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Russian Duma urges Putin to recognize Donbas puppet statelets. Is the Minsk peace deal dead?

Russian recognize Donbas
MPs of Russia’s State Duma considering a draft appeal to Putin on the recognition of the “DNR” and “LNR” at the plenary session on 15 February 2022 in Moscow, Russia. Source.
Russian Duma urges Putin to recognize Donbas puppet statelets. Is the Minsk peace deal dead?
The Russian Duma has approved an appeal to President Putin, urging to recognize Russia’s puppet statelets in eastern Ukraine’s Donbas as independent states. Meanwhile, the Ukrainian Rada appeals to international organizations to oppose such a recognition, and Ukrainian politicians say this would mean Russia’s exit from the Minsk peace deal.

The State Duma – the lower chamber of the Russian parliament – has voted to pass a motion calling upon Russian President Vladimir Putin to consider the need to recognize the “Donetsk People’s Republic and the Luhansk People’s Republic” (“DNR” and “LNR”) as “self-sustained, sovereign and independent states,” according to the Duma’s chairman Vyacheslav Volodin.

The mentioned “republics” are Russian-run entities playing the role of de-facto Russian occupation administrations in parts of Luhansk and Donetsk oblasts of Ukraine.

Hours before the voting in the Duma, the Verkhovna Rada — Ukrainian Parliament — adopted a resolution that approved an address urging international structures, and national governments and parliaments not to recognize the “independence of illegal entities in the temporarily occupied territories of certain areas of the Donetsk and Luhansk oblasts.”

According to the Duma’s press release, Russian MPs believe that recognizing the “LNR/DNR” will

“create grounds for ensuring security guarantees and protection of the inhabitants of the republics from external threats, as well as for strengthening international peace and regional stability in accordance with the purposes and principles of the UN Charter, and will initiate the process of international recognition of both states.”

The mentioned UN Charter of 1945 recognizes the right of all peoples to self-determination, which is problematic as there are no specific peoples in Luhansk and Donetsk oblasts different from the rest of the Ukrainian population.

Meanwhile, the Rada’s address strongly condemns any attempts by the Russian Federation to recognize or legalize the independence of the “self-proclaimed entities,” which “constitute the occupation administration of the Russian Federation, established by it in the temporarily occupied territories of Donetsk and Luhansk oblasts of Ukraine.”

Russian Duma urges Putin to recognize Donbas puppet “republics”

According to Russian media, the Duma had two versions of the draft address to call on Putin to recognize “LNR/DNR” as independent states. One bill was drafted by the Communist Party of Russia, another by Putin’s United Russia.

The Duma adopted, as BBC Russia put it, the “harsher” bill by the Communists. The only major difference between the two was that United Russia’s draft resolution called on Putin to recognize the sham “republics,”

“but [only] after consultations with the Ministry of Foreign Affairs on the subject of compliance with international agreements, including the Minsk agreements,” according to TASS.

The Duma’s press release shows that the resolution reiterates major anti-Ukrainian narratives disseminated by the Russian state propaganda machine for years,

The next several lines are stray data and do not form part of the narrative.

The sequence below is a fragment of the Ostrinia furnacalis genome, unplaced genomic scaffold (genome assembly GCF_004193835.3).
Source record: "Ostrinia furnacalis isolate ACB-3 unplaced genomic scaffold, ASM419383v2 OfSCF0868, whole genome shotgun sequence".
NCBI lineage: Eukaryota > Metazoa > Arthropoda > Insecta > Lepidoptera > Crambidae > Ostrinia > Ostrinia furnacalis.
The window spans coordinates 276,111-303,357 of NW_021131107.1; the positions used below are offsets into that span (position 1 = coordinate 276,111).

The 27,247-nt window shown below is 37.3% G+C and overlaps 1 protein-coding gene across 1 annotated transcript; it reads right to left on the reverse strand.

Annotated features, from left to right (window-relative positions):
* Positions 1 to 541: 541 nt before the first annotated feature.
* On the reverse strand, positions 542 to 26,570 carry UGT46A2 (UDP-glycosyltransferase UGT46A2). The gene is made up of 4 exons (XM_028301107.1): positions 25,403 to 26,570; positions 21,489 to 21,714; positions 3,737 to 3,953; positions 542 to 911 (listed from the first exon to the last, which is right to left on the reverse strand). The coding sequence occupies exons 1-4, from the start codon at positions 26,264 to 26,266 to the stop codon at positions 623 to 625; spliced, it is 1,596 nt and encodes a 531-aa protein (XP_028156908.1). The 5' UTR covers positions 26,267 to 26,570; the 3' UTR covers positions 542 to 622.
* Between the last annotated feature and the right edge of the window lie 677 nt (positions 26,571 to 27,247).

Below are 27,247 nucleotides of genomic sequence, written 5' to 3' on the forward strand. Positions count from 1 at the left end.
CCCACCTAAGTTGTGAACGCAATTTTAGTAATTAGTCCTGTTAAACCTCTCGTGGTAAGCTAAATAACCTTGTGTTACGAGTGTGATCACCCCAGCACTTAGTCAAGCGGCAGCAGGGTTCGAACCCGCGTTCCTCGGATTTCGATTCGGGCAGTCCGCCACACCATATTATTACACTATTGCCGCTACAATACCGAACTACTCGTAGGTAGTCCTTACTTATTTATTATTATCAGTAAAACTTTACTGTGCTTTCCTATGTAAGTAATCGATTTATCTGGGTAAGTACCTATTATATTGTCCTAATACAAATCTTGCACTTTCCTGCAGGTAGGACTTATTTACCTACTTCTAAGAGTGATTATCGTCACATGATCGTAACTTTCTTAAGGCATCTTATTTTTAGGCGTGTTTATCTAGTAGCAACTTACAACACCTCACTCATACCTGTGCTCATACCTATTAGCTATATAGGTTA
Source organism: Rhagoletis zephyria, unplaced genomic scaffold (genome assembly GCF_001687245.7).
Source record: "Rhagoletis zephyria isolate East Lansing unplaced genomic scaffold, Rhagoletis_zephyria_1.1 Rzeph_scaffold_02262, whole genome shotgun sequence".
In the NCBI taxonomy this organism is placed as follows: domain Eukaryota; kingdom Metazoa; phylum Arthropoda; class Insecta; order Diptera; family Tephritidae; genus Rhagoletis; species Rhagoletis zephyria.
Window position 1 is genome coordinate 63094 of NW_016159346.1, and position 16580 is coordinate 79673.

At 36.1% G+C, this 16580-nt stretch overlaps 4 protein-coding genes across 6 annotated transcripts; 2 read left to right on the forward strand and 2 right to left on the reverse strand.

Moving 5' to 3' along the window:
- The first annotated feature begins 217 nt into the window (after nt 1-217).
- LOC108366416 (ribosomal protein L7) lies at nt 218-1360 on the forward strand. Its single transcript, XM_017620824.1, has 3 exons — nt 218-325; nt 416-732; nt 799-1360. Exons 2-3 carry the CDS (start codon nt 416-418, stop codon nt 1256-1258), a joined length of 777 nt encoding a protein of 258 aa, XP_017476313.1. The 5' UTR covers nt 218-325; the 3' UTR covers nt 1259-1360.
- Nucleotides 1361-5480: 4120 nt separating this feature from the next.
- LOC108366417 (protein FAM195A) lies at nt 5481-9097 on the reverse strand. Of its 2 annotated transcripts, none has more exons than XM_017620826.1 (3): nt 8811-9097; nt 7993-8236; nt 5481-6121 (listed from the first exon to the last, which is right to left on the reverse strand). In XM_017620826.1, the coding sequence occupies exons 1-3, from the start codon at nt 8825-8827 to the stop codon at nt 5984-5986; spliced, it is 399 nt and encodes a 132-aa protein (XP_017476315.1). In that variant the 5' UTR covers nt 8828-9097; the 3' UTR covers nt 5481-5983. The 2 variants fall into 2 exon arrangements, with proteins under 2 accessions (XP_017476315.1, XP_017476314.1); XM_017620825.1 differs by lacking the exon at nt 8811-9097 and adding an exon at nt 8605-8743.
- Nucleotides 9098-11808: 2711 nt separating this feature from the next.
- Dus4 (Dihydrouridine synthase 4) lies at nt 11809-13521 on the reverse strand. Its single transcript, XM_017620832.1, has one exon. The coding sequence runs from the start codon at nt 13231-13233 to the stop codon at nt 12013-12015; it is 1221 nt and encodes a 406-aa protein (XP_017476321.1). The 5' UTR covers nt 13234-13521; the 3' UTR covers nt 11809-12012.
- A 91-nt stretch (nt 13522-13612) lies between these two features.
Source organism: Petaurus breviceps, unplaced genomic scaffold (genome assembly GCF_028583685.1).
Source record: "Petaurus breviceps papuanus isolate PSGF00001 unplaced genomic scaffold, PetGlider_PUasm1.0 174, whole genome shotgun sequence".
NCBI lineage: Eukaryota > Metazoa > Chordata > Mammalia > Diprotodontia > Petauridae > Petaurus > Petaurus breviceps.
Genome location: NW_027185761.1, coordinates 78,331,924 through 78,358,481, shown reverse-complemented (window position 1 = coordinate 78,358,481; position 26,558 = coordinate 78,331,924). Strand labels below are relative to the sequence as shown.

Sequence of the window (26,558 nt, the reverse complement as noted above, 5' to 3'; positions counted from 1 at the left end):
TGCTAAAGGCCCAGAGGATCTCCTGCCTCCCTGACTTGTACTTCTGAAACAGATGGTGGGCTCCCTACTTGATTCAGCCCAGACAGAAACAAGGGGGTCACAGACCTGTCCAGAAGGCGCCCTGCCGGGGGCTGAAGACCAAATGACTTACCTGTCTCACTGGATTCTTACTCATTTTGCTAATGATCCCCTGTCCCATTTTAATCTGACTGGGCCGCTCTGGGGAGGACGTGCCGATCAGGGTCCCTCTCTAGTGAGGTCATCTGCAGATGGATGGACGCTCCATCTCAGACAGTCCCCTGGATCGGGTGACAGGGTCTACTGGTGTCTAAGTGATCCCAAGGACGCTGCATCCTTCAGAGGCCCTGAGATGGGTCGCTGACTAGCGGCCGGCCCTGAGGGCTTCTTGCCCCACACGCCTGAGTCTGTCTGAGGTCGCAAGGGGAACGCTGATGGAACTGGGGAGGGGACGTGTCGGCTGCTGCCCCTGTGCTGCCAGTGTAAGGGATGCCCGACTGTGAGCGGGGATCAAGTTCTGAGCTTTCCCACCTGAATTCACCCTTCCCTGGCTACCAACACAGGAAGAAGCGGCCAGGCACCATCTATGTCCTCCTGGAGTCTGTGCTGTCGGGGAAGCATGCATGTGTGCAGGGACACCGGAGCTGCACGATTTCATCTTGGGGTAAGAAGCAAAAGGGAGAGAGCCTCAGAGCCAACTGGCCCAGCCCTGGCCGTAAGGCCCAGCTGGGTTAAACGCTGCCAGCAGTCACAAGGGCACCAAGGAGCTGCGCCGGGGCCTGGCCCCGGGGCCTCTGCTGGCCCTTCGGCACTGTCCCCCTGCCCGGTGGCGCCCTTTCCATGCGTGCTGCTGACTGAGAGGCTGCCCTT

• it says that “DNR and LNR residents” have been under fire for eight years, that Ukraine stopped paying pensions and imposed a “complete economic blockade” of the population and enterprises in the territories, conveniently omitting the only reason for the conflict to emerge and persist — the ongoing Russian aggression and occupation in the east of Ukraine;
  • Moreover, the document states that “The actions of the Ukrainian authorities are quite comparable with a genocide of their own people,” a recurrent accusation unsubstantiated by any evidence.
  • The MPs consider the recognition of the puppet states “well-grounded and morally justified,” stating that over the years, “based on popular will, democratic bodies and states with all the attributes of legitimate power have been built in the republics,” omitting the fact that no real state has recognized either of the statelets, any of the so-called elections in them, or even any member of the occupation administrations as legitimate.

Ukrainian parliament’s address

The Verkhovna Rada’s address appeals to the UN, the European Commission and Parliament, the parliamentary assemblies of the Council of Europe, the OSCE, and NATO, the world’s governments and parliaments.

The Ukrainian parliament urges the addressees

  • to confirm the territorial integrity of Ukraine and its inviolability within internationally recognized borders;
  • not to recognize any Russian decisions related to the recognition of the independence of the Russian-occupied areas;
  • to condemn strongly any Russian actions directed towards “aggravating the security situation in the world in general, and in Ukraine in particular”;
  • consider the issue of legal grounds for Russia’s permanent membership in the UN’s Security Council, and convene an urgent meeting of the UNSC regarding the “conflict escalation on Ukraine’s borders,” and impose additional sanctions on Russia to “prevent further escalation.”

Previously, there has been a precedent of Russia’s recognition of Russia-controlled foreign territories as independent states. In late August 2008, days after the end of the Russo-Georgian war, the Duma passed similar motions urging then Russian president Dmitry Medvedev to recognize two Georgian regions, Abkhazia and South Ossetia, as sovereign states.